That driveway can easily accommodate the additional traffic, the report states.

Photo: Glenn Thornton. Photo by Howard Owens.

March 9, 2011 - 12:17pm
posted by Howard B. Owens in batavia, Batavia Housing Authority, Stringham Drive.

The developer of a proposed housing project in the Stringham Drive area of Batavia is misleading the public, according to a letter written by the director of the Batavia Housing Authority.

Gregory Langen sent a letter to Town of Batavia Supervisor Greg Post on March 8 and blasted Chatham & Nathaniel Development Corp. for not being completely upfront about planning a low-income housing project.

The letter includes a resolution passed by the BHA board of directors opposing the project.

Chatham & Nathaniel have been pushing for approval of a 19-home development that they have claimed will be open to all buyers, not just qualified low-income residents. They've tried to leave the impression that taxpayers won't foot the bill for the development.

In fact, according to Langen, a letter from Chatham & Nathaniel soliciting support from PathStone (the local Section 8 administrator), says preference in selection of tenants for 100 percent of the units will be low-income.

The project, Langen wrote, will be funded through $3.5 million in low-income housing tax credits, $2.4 million in New York State Home Funds and $158,000 in deferred developer fees.

"I believe this contradicts the public testimony of the developers that the project would be funded through private conventional financing," Langen writes. "In fact, this is to be a publicly financed project in the form of tax credits."

Because of New York low-income property tax rules, according to Langen, local taxpayers will also help subsidize each home occupied by a low-income family.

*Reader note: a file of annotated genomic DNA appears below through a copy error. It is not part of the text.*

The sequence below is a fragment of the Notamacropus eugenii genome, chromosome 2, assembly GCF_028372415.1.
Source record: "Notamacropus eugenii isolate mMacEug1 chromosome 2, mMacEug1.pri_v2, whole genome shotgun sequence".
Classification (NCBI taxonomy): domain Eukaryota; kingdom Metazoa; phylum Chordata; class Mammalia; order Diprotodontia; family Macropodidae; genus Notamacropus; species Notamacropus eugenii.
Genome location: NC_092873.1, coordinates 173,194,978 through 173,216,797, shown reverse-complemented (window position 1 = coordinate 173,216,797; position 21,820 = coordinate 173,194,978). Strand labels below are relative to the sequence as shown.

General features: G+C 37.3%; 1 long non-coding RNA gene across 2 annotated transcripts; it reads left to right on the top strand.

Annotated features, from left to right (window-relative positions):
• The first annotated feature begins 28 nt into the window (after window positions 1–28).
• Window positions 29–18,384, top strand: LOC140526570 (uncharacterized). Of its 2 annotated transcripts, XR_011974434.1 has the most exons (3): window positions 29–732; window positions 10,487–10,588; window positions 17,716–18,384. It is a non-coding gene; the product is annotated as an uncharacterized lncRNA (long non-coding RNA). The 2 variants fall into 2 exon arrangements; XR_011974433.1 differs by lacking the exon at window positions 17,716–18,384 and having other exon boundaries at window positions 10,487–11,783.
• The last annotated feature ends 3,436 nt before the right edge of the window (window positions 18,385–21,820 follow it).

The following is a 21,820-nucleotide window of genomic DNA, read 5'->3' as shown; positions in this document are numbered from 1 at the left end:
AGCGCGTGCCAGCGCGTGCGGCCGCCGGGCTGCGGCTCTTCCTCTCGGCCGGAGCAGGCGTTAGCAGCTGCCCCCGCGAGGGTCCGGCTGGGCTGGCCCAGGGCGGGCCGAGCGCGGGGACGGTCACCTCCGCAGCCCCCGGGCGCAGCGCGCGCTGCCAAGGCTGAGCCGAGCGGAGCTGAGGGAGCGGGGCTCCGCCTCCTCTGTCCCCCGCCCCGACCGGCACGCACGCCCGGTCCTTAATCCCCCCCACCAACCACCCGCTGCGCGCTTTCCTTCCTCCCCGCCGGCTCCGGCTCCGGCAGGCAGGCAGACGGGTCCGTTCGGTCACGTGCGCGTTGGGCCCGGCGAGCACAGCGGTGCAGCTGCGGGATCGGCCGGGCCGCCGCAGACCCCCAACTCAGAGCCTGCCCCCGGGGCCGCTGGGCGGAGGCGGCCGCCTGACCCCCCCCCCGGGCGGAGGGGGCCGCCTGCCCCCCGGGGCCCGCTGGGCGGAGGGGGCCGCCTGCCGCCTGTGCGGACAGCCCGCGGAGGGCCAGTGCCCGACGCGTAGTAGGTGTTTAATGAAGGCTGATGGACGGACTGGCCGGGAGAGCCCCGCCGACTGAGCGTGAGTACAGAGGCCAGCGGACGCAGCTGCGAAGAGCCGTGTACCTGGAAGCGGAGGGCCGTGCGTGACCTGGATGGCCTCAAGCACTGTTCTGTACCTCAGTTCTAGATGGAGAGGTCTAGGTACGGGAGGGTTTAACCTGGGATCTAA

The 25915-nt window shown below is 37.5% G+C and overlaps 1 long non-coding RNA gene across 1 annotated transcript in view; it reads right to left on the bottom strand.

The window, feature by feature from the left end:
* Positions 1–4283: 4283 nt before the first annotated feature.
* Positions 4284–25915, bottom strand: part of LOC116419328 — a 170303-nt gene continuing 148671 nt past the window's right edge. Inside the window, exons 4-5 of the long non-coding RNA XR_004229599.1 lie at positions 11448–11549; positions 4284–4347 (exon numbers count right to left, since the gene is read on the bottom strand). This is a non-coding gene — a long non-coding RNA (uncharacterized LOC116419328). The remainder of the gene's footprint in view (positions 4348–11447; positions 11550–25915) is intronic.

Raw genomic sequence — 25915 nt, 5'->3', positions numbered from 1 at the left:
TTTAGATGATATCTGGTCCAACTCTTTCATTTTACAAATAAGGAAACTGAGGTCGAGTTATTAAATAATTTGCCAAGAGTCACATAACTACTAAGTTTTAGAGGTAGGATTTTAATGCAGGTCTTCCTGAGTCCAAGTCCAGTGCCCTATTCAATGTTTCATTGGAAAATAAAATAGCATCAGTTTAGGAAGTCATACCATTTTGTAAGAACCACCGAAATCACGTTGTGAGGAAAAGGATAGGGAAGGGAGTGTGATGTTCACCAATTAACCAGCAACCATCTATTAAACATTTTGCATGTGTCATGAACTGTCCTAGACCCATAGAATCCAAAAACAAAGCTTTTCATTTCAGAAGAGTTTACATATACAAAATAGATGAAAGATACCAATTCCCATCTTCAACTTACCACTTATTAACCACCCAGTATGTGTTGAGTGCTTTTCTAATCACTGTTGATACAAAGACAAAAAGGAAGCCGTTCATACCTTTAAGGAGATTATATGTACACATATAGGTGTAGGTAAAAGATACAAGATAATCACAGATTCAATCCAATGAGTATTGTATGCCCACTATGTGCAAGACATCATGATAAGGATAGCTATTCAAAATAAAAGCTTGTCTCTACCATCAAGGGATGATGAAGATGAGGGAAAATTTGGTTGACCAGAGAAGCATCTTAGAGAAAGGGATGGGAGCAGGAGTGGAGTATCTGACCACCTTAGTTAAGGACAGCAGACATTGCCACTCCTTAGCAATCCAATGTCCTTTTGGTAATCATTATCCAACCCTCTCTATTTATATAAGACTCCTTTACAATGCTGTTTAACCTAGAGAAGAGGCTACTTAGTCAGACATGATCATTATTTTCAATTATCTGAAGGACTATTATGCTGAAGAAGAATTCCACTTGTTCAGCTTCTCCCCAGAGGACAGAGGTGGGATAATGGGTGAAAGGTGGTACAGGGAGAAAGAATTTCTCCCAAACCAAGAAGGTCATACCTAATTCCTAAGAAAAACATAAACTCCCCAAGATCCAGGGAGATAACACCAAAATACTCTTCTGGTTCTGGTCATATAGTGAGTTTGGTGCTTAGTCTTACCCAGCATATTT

All of this, Langen wrote, at a time when there is simply no demand for more low-income housing in Batavia, especially for family housing of this magnitude.

BHA has no appreciable waiting list, and there is no unmet demand for low-income family housing.

"Rather than make low-income residents move to Batavia from other communities in order to be housed (and transferring that burden to the local Department of Social Services), it would make more sense to construct the subsidized housing in the communities where there is a current unmet need," Langen wrote.

Langen is also critical for a Chatham & Nathaniel reference to providing low-income housing for veterans.

"I question the need for yet another housing program for homeless veterans in Batavia when the VA is opening its own," Langen wrote. "The needs assessment identified 17 homeless veterans served in Rochester and Buffalo but does not identify the number, if any, in Batavia. While the BHA is proud to serve veterans in all of our facilities, we are aware of only one homeless veteran applicant in many years. That person was only considered homeless as a result of a pending divorce and his wife asking him to move. The BHA housed him successfully."

BHA currently operates 49 low-income units of three and four bedrooms.  Langen said all of them -- in the north, south and east sections of Batavia -- are clean and maintenance requests are completed in one day.

"There are many communities where there are long waiting lists of publicly subsidized housing," Langen wrote. "Low-income housing tax credits should be invested in those communities."